Daily Herald opinion: Jail sharing plan is a win for taxpayers, Kane and Kendall counties
There are 102 counties in Illinois but only 92 county jails.
Clearly, the idea of two counties sharing a jail is not a new one, but it is novel in the populous suburbs of the Chicago area.
Sure, the McHenry County jail once also housed detainees for the federal government's Immigration and Customs Enforcement department years ago, but the passage of a state law precluding such contracts, which had been lucrative for McHenry County, scuttled that deal.
Now, Kendall County will find itself with too few inmates to justify staffing and operating a county jail.
And neighboring Kane County, which once had a horrible overcrowding problem, will soon have room at the inn.
So in a plan that helps Kendall County save millions on operating its jail while providing Kane County a new income stream, Kendall will be sending its inmates to Kane County.
Illinois, you might recall, has more units of government than any other state -- even though it's only the sixth most populous state. And that means government in Illinois provides some things other states do not -- or it hasn't figured out how to do the same things more efficiently -- without overlapping the duties of other taxing bodies.
We've long been proponents of governmental consolidation where it makes sense to do so.
And, no offense to Kane County Sheriff Ron Hain or Kendall County Sheriff Dwight Baird, but sharing a jail in this case is a no-brainer.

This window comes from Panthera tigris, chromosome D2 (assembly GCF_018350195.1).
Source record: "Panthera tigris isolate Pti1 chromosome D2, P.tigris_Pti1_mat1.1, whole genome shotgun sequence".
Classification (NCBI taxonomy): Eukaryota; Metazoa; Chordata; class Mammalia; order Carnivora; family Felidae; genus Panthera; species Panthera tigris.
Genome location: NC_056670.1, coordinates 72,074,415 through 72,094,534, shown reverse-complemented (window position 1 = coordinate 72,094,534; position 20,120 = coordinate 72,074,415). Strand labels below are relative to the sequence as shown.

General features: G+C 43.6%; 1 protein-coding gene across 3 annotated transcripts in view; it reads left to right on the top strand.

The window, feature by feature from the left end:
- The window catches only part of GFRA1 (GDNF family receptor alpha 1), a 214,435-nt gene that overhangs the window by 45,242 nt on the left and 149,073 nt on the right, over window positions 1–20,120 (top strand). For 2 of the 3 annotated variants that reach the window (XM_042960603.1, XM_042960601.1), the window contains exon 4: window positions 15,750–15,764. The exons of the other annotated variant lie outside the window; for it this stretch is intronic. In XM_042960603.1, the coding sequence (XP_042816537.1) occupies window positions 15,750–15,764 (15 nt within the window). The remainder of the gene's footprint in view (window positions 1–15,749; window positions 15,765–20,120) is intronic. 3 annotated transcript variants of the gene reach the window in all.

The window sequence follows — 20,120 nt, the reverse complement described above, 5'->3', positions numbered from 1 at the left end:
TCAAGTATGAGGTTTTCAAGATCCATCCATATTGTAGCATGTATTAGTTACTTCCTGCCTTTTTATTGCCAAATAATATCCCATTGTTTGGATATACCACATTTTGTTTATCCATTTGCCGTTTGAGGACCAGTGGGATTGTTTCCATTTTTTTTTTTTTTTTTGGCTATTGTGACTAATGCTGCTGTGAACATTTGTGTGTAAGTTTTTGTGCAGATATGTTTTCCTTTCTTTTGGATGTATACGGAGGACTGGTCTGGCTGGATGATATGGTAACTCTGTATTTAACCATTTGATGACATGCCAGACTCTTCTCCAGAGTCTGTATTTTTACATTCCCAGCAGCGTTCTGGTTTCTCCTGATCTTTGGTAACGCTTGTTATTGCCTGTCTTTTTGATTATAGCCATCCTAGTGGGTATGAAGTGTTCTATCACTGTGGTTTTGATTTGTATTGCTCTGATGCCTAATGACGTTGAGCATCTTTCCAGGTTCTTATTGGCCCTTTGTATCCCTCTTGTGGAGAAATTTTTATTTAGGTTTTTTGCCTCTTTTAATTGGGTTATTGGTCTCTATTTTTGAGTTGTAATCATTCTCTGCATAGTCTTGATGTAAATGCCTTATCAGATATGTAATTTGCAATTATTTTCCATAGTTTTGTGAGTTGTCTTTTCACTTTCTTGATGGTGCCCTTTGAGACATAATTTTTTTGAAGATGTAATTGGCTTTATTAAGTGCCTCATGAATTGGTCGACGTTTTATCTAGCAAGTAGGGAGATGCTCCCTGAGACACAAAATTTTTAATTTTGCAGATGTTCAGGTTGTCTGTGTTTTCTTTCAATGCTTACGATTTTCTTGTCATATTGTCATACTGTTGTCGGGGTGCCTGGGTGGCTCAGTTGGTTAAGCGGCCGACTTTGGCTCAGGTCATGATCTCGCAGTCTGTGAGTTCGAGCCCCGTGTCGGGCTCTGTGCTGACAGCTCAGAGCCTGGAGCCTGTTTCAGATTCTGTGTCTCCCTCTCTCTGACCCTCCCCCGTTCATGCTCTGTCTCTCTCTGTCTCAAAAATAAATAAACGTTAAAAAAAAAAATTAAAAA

How did this opportunity come about?
It started as a discussion about whether some consolidation would help economize on the incarceration of women, since there are about five men for every woman incarcerated in Kane County.
But starting Jan. 1, 2023, the SAFE-T Act goes into effect, creating a cashless bail system. That is expected to drastically reduce the overall inmate count in both Kane and Kendall jails. In Kendall, the sheriff's review predicts it no longer makes sense to run a jail.
When Kane County moved to its current facility in 2007, it had 640 beds and 750 inmates, Hain said. It now averages 315 detainees with that same capacity.
People tend to move through the legal system faster these days, the average stay being 60 to 90 days.
Under the arrangement between the two counties, Kane County expects to see an average of 50 to 55 Kendall inmates a day. In exchange, Kendall would pay Kane County roughly $75 a day.
Hain estimates the arrangement would generate $1.5 million to $1.7 million a year, using the same number of people to staff the jail. All transport to Kendall County courthouse would be done by Kendall County.
We applaud both sheriffs for doing something that will benefit taxpayers.